Here are some other notes I made:
- The instructions sometimes say “stitch right at the edge” which made me wonder – did they mean edgestitch or stitch on this edge at the seam allowance of 3/8″? They mean edgestitch.
- I got to the part about sewing on the zipper tab (Step 15) and was like – what zipper tab? They are on the pattern (with no reference to any particular view), but not the cutting diagram or the pieces diagram. There’s a reference to interfacing them when you look back at the text, but no diagrammatic inclusion. So make sure to cut out two zipper tabs if you’re making Version 6 and interface them.
- I also found the instructions a bit unclear for sewing on the zipper and facing. It took me some time, but you are supposed to sew the facing on only one side. The idea is that you can still open the zipper after you add the facing. This may seem obvious if you’ve done this before, but I hadn’t.
- Finally, Step 17 should say “sew right sides together” for the cuff pieces, not wrong sides together.
Lest this all seems too negative (I hope not – they are small niggles) let me say that there were things I really liked too. I mean, there’s the obvious factor of the finishing of the lower leg. I LOVE it. Great studs (I put in two to cinch the ankle further) and zipper combo.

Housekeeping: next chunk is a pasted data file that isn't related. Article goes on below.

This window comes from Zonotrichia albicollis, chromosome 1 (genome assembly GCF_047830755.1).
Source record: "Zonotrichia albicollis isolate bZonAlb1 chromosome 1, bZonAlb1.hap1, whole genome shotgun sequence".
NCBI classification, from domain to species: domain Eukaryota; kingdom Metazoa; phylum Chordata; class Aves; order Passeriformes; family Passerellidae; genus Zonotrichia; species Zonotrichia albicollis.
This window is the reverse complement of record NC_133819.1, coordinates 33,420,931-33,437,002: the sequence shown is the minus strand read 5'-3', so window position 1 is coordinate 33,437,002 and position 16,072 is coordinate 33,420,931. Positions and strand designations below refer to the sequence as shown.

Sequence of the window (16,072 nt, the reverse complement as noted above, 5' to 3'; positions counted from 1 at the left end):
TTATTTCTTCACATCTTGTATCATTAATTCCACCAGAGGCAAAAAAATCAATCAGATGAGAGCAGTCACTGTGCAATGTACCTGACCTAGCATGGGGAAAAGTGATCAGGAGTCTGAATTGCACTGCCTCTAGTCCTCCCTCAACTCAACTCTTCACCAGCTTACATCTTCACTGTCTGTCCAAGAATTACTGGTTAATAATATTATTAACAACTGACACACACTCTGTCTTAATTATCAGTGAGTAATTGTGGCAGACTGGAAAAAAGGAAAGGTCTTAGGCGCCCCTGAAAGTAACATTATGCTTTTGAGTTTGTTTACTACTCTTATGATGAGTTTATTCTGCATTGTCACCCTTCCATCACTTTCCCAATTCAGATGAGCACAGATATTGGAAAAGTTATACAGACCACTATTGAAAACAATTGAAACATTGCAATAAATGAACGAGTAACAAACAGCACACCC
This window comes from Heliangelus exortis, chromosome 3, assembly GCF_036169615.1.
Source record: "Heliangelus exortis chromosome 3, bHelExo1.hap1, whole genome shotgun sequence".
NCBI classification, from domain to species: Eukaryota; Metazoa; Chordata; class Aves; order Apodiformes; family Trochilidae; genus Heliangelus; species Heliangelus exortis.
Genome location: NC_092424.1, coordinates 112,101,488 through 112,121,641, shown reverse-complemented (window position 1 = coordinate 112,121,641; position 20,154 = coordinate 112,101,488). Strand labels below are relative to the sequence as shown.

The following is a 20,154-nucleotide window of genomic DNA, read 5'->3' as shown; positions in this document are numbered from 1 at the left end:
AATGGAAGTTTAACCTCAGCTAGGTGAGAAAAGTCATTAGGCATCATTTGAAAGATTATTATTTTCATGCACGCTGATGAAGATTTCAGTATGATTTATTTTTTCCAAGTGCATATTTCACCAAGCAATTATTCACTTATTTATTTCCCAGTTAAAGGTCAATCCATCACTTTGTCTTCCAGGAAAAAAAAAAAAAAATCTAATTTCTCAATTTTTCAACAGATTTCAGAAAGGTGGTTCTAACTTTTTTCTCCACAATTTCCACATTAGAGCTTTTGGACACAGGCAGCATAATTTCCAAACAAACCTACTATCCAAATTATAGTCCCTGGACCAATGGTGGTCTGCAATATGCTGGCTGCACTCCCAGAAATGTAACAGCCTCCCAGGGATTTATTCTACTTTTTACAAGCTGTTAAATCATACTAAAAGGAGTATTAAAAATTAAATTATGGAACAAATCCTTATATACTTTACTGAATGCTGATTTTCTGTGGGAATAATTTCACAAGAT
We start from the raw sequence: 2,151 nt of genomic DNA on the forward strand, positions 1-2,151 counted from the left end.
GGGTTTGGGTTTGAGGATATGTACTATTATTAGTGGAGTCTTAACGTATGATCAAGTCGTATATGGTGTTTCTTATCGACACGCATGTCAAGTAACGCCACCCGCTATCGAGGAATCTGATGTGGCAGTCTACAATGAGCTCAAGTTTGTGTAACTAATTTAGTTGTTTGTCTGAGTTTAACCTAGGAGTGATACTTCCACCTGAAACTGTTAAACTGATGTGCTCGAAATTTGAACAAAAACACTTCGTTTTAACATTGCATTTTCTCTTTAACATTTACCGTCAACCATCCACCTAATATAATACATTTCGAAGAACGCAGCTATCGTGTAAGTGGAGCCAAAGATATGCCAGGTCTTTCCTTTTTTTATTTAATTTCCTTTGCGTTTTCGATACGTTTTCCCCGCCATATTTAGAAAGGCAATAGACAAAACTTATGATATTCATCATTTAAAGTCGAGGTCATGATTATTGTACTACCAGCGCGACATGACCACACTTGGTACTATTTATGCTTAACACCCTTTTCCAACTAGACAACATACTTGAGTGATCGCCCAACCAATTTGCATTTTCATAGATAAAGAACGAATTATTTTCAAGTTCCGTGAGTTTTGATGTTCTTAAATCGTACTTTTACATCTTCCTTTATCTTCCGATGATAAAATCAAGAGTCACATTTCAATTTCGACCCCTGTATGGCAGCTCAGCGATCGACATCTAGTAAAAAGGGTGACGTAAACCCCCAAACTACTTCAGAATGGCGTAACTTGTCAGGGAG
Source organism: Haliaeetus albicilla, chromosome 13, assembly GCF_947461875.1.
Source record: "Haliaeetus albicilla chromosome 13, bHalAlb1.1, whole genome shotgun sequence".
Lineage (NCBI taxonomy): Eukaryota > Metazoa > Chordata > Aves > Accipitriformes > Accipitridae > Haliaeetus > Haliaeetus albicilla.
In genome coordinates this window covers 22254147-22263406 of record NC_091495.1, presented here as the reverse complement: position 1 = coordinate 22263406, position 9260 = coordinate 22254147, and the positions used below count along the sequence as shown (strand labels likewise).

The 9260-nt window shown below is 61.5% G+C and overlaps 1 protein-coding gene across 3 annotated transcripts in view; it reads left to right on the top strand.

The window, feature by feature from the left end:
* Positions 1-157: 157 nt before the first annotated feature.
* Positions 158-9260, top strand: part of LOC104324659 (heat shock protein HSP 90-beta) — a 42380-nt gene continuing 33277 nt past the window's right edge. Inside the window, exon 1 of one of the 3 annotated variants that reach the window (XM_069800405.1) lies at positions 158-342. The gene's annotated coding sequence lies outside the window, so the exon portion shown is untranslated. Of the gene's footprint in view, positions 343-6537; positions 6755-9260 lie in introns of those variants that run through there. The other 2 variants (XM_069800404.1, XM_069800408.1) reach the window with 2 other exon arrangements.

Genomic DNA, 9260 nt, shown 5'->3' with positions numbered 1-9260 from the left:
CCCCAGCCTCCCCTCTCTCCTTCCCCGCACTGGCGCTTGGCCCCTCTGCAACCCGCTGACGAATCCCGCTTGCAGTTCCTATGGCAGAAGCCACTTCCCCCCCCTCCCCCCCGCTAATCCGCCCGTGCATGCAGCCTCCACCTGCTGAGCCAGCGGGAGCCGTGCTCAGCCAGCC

I also love how you finish the inside of the waistband with bias binding. I’ve never done this before and I loved the finish both for the contrast and also that it made folding and sewing the waistband precisely much more accurate for me. Waistbands are a bit of a nemesis for me and this was a satisfying method.
The pockets are a very nice shape and depth – and the construction method is sound, resulting in lovely discreet pockets. I also liked the faux fly – again it’s straightforward and easy to construct. And finally – I ADORE that pintuck down the centre front of the legs. Just love it. It was so satisfying to sew. Great details all round!
I just re-read this and feel it sounds a little as if I might throw the pattern in the discard pile. Actually, that is not true not at all. I like the detail and I would like to try them again, but with a straight woven next time. I’m thinking I might try making the cuff-with-elasticated-back version in a midweight linen or similar. I think I’ll use a 16 as my starting point and go from there. Clearly, I’ll fit the front crotch and I’ll also try out a flat bum adjustment on the back, but I think the drape factor of the linen, compared to the structure of my twill will give quite a different effect. Let’s see how it goes!
Overall, I’m going to call this a (very) wearable muslin and try to refine the fit next time. Onto the second garment from my wardrobe now – the Recital Shirt by Liesl + Co.